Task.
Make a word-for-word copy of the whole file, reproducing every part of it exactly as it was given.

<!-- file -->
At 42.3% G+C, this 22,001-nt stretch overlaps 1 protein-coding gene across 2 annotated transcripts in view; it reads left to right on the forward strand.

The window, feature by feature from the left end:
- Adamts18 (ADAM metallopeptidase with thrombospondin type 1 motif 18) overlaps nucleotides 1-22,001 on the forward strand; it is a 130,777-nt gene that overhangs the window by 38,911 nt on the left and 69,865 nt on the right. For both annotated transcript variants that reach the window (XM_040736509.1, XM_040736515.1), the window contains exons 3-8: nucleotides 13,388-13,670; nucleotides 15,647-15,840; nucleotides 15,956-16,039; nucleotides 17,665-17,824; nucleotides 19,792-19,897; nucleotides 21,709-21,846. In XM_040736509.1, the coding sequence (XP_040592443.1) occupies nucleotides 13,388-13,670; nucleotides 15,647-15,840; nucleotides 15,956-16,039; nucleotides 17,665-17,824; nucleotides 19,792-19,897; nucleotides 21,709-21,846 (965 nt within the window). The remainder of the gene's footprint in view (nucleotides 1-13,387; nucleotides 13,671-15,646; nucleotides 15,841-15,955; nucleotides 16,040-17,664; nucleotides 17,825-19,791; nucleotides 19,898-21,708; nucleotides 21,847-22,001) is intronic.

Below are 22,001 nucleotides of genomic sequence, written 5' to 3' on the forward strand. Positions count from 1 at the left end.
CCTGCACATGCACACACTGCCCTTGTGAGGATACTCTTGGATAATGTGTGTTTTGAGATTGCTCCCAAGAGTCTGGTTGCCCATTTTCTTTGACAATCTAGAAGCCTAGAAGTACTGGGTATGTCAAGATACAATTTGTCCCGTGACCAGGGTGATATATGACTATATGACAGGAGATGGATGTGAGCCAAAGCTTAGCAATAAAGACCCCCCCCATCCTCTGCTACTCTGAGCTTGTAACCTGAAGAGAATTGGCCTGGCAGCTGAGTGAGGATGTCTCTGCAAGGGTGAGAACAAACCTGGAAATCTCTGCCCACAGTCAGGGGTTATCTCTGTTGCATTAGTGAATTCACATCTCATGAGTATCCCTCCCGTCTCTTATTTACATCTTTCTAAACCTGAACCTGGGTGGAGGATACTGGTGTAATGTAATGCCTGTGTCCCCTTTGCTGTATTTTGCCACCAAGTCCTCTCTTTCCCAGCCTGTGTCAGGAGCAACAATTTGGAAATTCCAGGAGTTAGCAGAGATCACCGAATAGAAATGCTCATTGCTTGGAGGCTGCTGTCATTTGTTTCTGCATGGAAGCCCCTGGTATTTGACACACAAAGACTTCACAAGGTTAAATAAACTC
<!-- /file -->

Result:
At 42.3% G+C, this 22,001-nt stretch overlaps 1 protein-coding gene across 2 annotated transcripts in view; it reads left to right on the forward strand.

The window, feature by feature from the left end:
- Adamts18 (ADAM metallopeptidase with thrombospondin type 1 motif 18) overlaps nucleotides 1-22,001 on the forward strand; it is a 130,777-nt gene that overhangs the window by 38,911 nt on the left and 69,865 nt on the right. For both annotated transcript variants that reach the window (XM_040736509.1, XM_040736515.1), the window contains exons 3-8: nucleotides 13,388-13,670; nucleotides 15,647-15,840; nucleotides 15,956-16,039; nucleotides 17,665-17,824; nucleotides 19,792-19,897; nucleotides 21,709-21,846. In XM_040736509.1, the coding sequence (XP_040592443.1) occupies nucleotides 13,388-13,670; nucleotides 15,647-15,840; nucleotides 15,956-16,039; nucleotides 17,665-17,824; nucleotides 19,792-19,897; nucleotides 21,709-21,846 (965 nt within the window). The remainder of the gene's footprint in view (nucleotides 1-13,387; nucleotides 13,671-15,646; nucleotides 15,841-15,955; nucleotides 16,040-17,664; nucleotides 17,825-19,791; nucleotides 19,898-21,708; nucleotides 21,847-22,001) is intronic.

Below are 22,001 nucleotides of genomic sequence, written 5' to 3' on the forward strand. Positions count from 1 at the left end.
CCTGCACATGCACACACTGCCCTTGTGAGGATACTCTTGGATAATGTGTGTTTTGAGATTGCTCCCAAGAGTCTGGTTGCCCATTTTCTTTGACAATCTAGAAGCCTAGAAGTACTGGGTATGTCAAGATACAATTTGTCCCGTGACCAGGGTGATATATGACTATATGACAGGAGATGGATGTGAGCCAAAGCTTAGCAATAAAGACCCCCCCCATCCTCTGCTACTCTGAGCTTGTAACCTGAAGAGAATTGGCCTGGCAGCTGAGTGAGGATGTCTCTGCAAGGGTGAGAACAAACCTGGAAATCTCTGCCCACAGTCAGGGGTTATCTCTGTTGCATTAGTGAATTCACATCTCATGAGTATCCCTCCCGTCTCTTATTTACATCTTTCTAAACCTGAACCTGGGTGGAGGATACTGGTGTAATGTAATGCCTGTGTCCCCTTTGCTGTATTTTGCCACCAAGTCCTCTCTTTCCCAGCCTGTGTCAGGAGCAACAATTTGGAAATTCCAGGAGTTAGCAGAGATCACCGAATAGAAATGCTCATTGCTTGGAGGCTGCTGTCATTTGTTTCTGCATGGAAGCCCCTGGTATTTGACACACAAAGACTTCACAAGGTTAAATAAACTC